In 1960 Marcel Arnoldy described the arrival of Maurice Sztum at their home: "On Saturday, 15.4.1943, at 11 a.m., I, Marcel Arnoldy, received Father Pierre Baptiste from the monastery in the Rue du Prince. He had come on behalf of the Bishop of Liege, Monseigneur L.J. Kerkhofs [awarded the title of Righteous by Yad Vashem in 1981], to discuss the dangerous situation of many Jewish children hidden in the monastery of Banneaux. The monks had been warned in advance, by German monks who assisted the house in Banneaux, that the German police were searching for the children and were asking about their whereabouts.  The children were immediately removed from the institution and were living in the open. It was necessary to split the group and find shelter for them. He therefore asked me to take in a child for two or three weeks, until another solution could be found. I told him that I would be happy to shelter a child, but I felt that I first needed to obtain my wife's agreement, since we ourselves had seven children at home, and because I was also aware of the danger involved…. The same day I asked Father Pierre Baptiste, whom I had long known, to come to dine with us, and to explain the situation to my wife. I promised to abide by his decision. My wife did not hesitate to agree.... On the following Wednesday we were invited to the Monastery... in the Rue du Prince and we were given a child to take care of for three weeks. The child had previously spent a few days with the Armand family of Liege. It was Maurice Sztum, who was born in Liege on 10.10.1931.... His parents had been deported to Germany. He himself had managed to escape. Young Maurice was at that time eleven and a half years old. We named him Thomas, in place of Sztum [a Jewish sounding name]. When he came to us he was, one might say, all-alone in the world. The three weeks passed quickly, and no one suggested that we should return the child, and then we had no desire to part with him. In fact he remained with us for some ten years and came to be considered as one of the family, up till the present day.... He left us in the middle of 1953."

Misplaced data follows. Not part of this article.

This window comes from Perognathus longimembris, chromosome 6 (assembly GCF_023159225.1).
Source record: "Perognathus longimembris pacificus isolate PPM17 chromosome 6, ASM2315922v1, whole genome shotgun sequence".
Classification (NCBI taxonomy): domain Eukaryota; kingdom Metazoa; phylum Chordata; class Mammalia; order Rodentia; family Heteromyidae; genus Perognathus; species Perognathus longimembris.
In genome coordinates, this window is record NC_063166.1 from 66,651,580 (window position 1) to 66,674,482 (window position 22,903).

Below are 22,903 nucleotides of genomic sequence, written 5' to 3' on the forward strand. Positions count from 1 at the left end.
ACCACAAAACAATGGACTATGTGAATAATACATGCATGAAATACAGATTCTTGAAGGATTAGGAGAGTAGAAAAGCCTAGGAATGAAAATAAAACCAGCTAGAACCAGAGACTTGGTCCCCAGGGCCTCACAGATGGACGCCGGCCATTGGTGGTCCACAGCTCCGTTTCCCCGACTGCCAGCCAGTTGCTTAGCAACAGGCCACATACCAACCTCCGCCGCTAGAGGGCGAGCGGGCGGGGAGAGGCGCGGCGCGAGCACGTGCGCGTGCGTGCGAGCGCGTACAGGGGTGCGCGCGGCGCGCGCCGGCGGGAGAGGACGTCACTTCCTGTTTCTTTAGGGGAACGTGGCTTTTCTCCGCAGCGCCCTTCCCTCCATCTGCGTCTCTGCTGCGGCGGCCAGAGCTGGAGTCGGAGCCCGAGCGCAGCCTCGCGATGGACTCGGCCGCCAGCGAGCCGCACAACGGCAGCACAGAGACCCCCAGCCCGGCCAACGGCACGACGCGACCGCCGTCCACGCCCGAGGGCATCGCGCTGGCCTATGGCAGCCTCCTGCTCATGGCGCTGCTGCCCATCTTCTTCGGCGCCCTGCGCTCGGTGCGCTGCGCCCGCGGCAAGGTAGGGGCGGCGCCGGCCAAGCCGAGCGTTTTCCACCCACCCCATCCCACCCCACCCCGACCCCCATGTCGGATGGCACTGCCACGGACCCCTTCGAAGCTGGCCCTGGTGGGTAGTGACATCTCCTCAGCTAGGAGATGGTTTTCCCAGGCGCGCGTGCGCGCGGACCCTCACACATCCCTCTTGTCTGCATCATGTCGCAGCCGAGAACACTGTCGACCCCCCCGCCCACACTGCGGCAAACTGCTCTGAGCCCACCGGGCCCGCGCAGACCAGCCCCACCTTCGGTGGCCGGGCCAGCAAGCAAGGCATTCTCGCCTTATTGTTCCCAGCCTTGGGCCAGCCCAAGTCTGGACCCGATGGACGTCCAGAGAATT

Thus the lonely child found a warm family that opened their home and their arms to him. Mr. Arnoldy said: "If there is food for nine, there is food for ten". In the year he was brought to the Arnoldys the couple celebrated the 20th anniversary of their marriage. For the occasion the family was photographed. On the photos one can see Marcel and Celestine sitting in the center, surrounded by their seven children. In the middle, between the two parents, proudly stands Maurice, with a big smile on his face. These photos, more than anything else, demonstrate that Maurice had become a part of the family. 

Several people contributed to the survival of Maurice – the policeman who sent the woman away from the police station, the van den Berg network and its courageous activists, Monsignor Kerkhofs who inspired many in his diocese to shelter Jews, and the Arnoldy family who were willing to take the child into their home despite the dangers, and who became his family.

On 28 May 2008 Marcel and Celestine Arnoldy were recognized as Righteous Among the Nations.


This online story was made possible with the support of:

Conference on Jewish Material Claims Against Germany

The Conference on Jewish Material Claims Against Germany works to secure compensation and restitution for survivors of the Holocaust.

Since 1951, the Claims Conference - working in partnership with the State of Israel - has negotiated for and distributed payments from Germany, Austria, other governments, and certain industry; recovered unclaimed German Jewish property; and funded programs to assist the neediest Jewish victims of Nazism.